Factors that play into a home being able to obtain broadband include income, age and race. For example, in Wayne County, 49 percent of households with an average income of $20,000 a year or less do not have the internet. This income bracket has the highest percentage of homes without internet across the region. When examining aging groups that data shows that 33 percent of the 65-years-of-age and older population does not have the internet; this is the age bracket with the highest percentage of individuals without access. And, finally, 13 percentage of the black population in Wayne County does not use the internet. Blacks have  the highest percentage of non-usage in Wayne County, and in every other county in the region.

Access to the internet is vital for many. This was fully demonstratated when COVID made remote work and school a necessity. As our society continues to evolve, access to this lifeline must become more accessibility to the population despite their location, income, race and age. As the data shows, race, income and age certainly play a factor in accessibility so breaking down those barriers must be a priority, as should developing stronger infrastructure in more rural areas. 

Locally, Washtenaw County has committed more than $13 million in American Rescue Act Funding to expand affordable and equitable high-speed broadband infrastructure to unserved and underserved communities. This is part of a larger investment by Washtenaw County which is focused on connecting every to high-speed broadband infrastructure.

Additionally, the City of Detroit is creating a test fiber-to-the-home connectivity project in Hope Village. This project will connect about 2,000 homes to affordable service. This project is also being funded by the American Rescue Act.

With millions of dollars dispersed to every county in American Rescue Act Funding, this should certainly become a priority for more places than just Washtenaw County.

Child Homelessness in Michigan is Real

Child homelessness in Michigan is real.

According to the University of Michigan, in more than 40 percent of Michigan’s schools more than 10 percent of students struggle with homelessness during the school year. Furthermore, it is believed that even those numbers are under reported in certain areas, including the City of Detroit. Detroit was estimated to have about a 4 percent homeless student rate for the 2020-21 school year, which was equivalent to about 1,700 students according to the US Department of Education’s Center for Educational Performance and Information. However, as noted, it is believed this number is under reported. While Detroit public schools had the highest total number of students estimated to be affected by homelessness, it was the Ypsilanti School District that had the highest percentage of homeless students in the region. According to the data, the Ypsilanti School District had the highest estimated homelessness rate for the 2020-21 school year at about 10 percent, which was equivalent to about 340 students. Oak Park Public Schools had the second highest percentage of homeless students for the 2020-21 school year at about 9 percent, which was equivalent to more than 340 students.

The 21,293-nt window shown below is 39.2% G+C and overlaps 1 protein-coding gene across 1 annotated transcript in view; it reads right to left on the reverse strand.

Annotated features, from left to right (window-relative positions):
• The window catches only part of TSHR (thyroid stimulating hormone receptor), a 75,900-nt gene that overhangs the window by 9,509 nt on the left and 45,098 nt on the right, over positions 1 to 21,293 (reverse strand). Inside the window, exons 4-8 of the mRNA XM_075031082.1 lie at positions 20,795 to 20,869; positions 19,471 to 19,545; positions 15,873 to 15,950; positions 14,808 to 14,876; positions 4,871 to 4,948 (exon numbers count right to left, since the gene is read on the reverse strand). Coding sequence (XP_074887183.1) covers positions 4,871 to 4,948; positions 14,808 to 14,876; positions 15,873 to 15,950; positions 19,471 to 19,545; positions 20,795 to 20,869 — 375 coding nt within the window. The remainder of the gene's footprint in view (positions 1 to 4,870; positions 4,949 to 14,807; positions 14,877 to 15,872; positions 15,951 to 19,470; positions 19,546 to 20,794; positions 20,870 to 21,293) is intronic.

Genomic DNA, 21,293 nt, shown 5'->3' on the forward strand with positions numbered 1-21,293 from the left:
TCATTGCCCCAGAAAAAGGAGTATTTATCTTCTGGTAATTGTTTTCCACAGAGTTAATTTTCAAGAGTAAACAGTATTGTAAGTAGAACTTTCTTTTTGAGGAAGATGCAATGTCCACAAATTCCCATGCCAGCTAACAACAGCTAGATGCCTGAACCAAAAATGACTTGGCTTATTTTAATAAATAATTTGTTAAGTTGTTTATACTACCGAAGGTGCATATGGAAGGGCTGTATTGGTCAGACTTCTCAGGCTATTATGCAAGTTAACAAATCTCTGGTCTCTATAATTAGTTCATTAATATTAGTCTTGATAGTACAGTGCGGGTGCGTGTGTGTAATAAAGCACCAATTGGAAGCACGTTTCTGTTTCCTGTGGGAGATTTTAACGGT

As shown in the maps above homelessness impacts students throughout the region, but those who live in more urban and/or rural districts are impacted more. While the Center for Educational Performance and Information reports the percentage of estimated homeless students, it does not breakdown the age groups most affected. But the 2022 report from the University of Michigan’s Poverty Solutions Initiatives highlights that most homeless students are teenagers, Black, Native American and/or Hispanic and/or transgender.

This report further breaks down that the percentage of Black, Native American and Hispanic homeless students in Michigan in 2019 was 8 percent, 8 percent and 7 percent, respectively. Additionally, it was reported that about 25 percent of transgender youth in Michigan were homeless, according to the study.

While the data shows there are certain demographics that are more impacted by homelessness than others, it is clear that it impacts thousands upon thousands of students in Michigan—more than 22,000 to be exact. Many of these students are unaccompanied minors who don’t often access homeless shelters, or utilize public services. Policy shifts must occur to not only protect students from homelessness, but also provide greater safety nets for them to access healthcare, nutritional and housing services if they do experience homelessness. This means greater investment into K-12 programs, transitional foster care programs and stronger policies to prevent family homelessness.

Michigan’s Economy Pushes Forward As COVID Recovery Continues

According to recent data compiled by Bloomberg, Michigan’s economy has out-performed every other state’s in the last year based on equally weighted measures of employment, personal income, home prices, mortgage delinquency, state tax revenue and the stock market performance of its publicly-traded companies. One example of this is how the number of workers employed in Michigan has risen faster than the average number US of workers employed in the last year. Since April of 2020 the number of non-farm payrolls increased by 25 percent, according to the Bureau of Labor Statistics; the US average increased by 14.3 percent and Michigan lead every state in the nation with that 25 percent increase. Another example is how the bond ratings in the state have stood out compared to other state’s. Michigan’s AA-rated bonds returned 5.6 percent (income plus appreciation) since April 2020, outperforming neighboring Wisconsin (4.3%), Indiana (4.7%) and Ohio (4.7%) as well as the entire municipal market (5.3%), according to data compiled by Bloomberg. Additionally, bonds issued by the Michigan Strategic Fund returned a 15 percent interest rate and bonds issued by Detroit Downtown Development project returned a 14 percent interest rate, according to data compiled by Bloomberg. Closer inspection of this would probably also indicate that these bonds are carrying higher than market rates because of Detroit’s past financial challenges.